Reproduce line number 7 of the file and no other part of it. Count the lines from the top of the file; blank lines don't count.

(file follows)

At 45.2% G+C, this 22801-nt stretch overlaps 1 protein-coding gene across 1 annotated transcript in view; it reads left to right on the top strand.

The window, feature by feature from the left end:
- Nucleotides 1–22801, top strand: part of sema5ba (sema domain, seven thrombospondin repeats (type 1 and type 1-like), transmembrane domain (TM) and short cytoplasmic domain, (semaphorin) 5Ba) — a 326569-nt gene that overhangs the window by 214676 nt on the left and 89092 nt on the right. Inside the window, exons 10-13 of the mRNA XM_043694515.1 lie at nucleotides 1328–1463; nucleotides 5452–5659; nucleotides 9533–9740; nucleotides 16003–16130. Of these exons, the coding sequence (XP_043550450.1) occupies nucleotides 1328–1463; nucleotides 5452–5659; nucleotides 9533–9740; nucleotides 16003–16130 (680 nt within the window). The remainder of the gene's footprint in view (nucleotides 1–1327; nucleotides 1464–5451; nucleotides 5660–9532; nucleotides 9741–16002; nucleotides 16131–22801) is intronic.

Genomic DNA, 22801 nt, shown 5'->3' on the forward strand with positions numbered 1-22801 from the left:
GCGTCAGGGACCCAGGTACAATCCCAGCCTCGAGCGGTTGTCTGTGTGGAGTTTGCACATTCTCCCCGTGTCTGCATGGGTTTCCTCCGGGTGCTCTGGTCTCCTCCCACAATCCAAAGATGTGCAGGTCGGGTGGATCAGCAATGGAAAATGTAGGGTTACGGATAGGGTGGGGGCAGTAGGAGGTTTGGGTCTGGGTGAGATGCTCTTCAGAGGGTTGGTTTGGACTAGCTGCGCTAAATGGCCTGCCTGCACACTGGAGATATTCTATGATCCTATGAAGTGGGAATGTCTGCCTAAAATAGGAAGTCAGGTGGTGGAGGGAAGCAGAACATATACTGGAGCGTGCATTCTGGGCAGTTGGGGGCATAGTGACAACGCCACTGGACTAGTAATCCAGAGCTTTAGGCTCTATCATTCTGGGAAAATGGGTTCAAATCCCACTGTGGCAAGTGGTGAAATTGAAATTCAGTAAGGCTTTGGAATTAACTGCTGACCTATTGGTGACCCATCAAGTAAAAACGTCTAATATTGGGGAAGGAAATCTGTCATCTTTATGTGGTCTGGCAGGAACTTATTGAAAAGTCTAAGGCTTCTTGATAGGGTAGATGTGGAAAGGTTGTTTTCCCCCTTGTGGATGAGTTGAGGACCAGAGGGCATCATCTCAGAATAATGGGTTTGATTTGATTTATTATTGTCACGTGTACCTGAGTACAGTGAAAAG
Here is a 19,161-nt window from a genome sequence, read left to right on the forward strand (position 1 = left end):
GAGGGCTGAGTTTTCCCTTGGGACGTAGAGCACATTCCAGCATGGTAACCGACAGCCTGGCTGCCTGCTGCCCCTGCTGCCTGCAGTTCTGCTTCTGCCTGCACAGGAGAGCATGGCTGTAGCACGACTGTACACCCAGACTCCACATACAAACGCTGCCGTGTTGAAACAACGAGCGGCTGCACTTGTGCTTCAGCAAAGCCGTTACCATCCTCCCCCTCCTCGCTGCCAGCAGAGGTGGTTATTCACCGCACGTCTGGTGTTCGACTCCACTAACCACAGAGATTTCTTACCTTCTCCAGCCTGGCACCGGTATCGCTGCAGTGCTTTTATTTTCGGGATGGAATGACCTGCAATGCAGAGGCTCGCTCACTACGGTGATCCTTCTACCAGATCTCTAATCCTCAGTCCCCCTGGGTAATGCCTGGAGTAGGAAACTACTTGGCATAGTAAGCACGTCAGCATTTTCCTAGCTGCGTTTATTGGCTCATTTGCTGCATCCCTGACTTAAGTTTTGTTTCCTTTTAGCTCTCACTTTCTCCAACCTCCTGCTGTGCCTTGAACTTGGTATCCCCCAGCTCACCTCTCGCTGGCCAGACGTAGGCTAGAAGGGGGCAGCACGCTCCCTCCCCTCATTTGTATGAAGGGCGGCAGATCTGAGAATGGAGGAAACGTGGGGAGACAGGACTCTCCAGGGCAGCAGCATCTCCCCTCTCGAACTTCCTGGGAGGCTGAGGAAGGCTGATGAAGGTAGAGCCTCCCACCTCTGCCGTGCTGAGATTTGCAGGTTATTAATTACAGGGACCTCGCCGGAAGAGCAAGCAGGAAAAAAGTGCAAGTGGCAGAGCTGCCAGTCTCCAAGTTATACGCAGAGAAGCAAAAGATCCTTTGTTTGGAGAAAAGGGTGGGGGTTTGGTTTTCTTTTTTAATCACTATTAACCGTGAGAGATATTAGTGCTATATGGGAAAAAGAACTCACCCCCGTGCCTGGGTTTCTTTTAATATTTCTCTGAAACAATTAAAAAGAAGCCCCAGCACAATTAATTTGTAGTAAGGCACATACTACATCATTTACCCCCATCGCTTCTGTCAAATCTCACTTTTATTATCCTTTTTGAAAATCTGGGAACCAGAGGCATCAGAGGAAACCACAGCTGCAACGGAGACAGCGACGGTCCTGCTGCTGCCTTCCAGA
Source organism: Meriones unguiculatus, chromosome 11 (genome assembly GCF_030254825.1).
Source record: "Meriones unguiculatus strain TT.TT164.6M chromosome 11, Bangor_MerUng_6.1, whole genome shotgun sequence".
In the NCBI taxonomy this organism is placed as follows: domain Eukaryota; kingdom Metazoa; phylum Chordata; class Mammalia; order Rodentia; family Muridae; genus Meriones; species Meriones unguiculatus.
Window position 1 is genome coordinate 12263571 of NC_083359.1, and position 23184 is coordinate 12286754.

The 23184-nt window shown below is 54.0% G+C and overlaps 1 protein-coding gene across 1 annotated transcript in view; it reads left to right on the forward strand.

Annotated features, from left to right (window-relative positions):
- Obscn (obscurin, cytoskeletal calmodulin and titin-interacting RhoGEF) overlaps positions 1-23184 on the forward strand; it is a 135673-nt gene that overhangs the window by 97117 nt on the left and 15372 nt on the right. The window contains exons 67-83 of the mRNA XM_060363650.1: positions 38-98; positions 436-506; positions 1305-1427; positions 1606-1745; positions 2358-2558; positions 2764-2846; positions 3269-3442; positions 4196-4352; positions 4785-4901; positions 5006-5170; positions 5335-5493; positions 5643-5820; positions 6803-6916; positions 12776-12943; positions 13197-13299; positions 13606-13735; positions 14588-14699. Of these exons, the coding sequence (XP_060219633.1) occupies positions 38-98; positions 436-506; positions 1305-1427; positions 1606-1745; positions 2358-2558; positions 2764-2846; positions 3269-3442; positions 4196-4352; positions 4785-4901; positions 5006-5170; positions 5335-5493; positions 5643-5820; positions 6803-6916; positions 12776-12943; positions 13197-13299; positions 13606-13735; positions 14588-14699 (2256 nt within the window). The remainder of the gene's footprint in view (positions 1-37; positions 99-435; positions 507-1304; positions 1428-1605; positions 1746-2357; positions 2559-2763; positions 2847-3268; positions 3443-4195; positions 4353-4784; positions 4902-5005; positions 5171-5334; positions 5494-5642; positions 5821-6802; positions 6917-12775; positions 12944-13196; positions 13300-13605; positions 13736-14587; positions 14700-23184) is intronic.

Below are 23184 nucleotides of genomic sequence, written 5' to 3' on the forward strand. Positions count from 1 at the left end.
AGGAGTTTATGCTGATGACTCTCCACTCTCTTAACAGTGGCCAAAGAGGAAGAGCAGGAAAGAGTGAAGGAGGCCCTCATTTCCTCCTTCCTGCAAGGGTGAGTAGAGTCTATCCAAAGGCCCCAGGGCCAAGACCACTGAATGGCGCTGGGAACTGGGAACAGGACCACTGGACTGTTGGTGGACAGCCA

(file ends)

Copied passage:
GAGGGCTGAGTTTTCCCTTGGGACGTAGAGCACATTCCAGCATGGTAACCGACAGCCTGGCTGCCTGCTGCCCCTGCTGCCTGCAGTTCTGCTTCTGCCTGCACAGGAGAGCATGGCTGTAGCACGACTGTACACCCAGACTCCACATACAAACGCTGCCGTGTTGAAACAACGAGCGGCTGCACTTGTGCTTCAGCAAAGCCGTTACCATCCTCCCCCTCCTCGCTGCCAGCAGAGGTGGTTATTCACCGCACGTCTGGTGTTCGACTCCACTAACCACAGAGATTTCTTACCTTCTCCAGCCTGGCACCGGTATCGCTGCAGTGCTTTTATTTTCGGGATGGAATGACCTGCAATGCAGAGGCTCGCTCACTACGGTGATCCTTCTACCAGATCTCTAATCCTCAGTCCCCCTGGGTAATGCCTGGAGTAGGAAACTACTTGGCATAGTAAGCACGTCAGCATTTTCCTAGCTGCGTTTATTGGCTCATTTGCTGCATCCCTGACTTAAGTTTTGTTTCCTTTTAGCTCTCACTTTCTCCAACCTCCTGCTGTGCCTTGAACTTGGTATCCCCCAGCTCACCTCTCGCTGGCCAGACGTAGGCTAGAAGGGGGCAGCACGCTCCCTCCCCTCATTTGTATGAAGGGCGGCAGATCTGAGAATGGAGGAAACGTGGGGAGACAGGACTCTCCAGGGCAGCAGCATCTCCCCTCTCGAACTTCCTGGGAGGCTGAGGAAGGCTGATGAAGGTAGAGCCTCCCACCTCTGCCGTGCTGAGATTTGCAGGTTATTAATTACAGGGACCTCGCCGGAAGAGCAAGCAGGAAAAAAGTGCAAGTGGCAGAGCTGCCAGTCTCCAAGTTATACGCAGAGAAGCAAAAGATCCTTTGTTTGGAGAAAAGGGTGGGGGTTTGGTTTTCTTTTTTAATCACTATTAACCGTGAGAGATATTAGTGCTATATGGGAAAAAGAACTCACCCCCGTGCCTGGGTTTCTTTTAATATTTCTCTGAAACAATTAAAAAGAAGCCCCAGCACAATTAATTTGTAGTAAGGCACATACTACATCATTTACCCCCATCGCTTCTGTCAAATCTCACTTTTATTATCCTTTTTGAAAATCTGGGAACCAGAGGCATCAGAGGAAACCACAGCTGCAACGGAGACAGCGACGGTCCTGCTGCTGCCTTCCAGA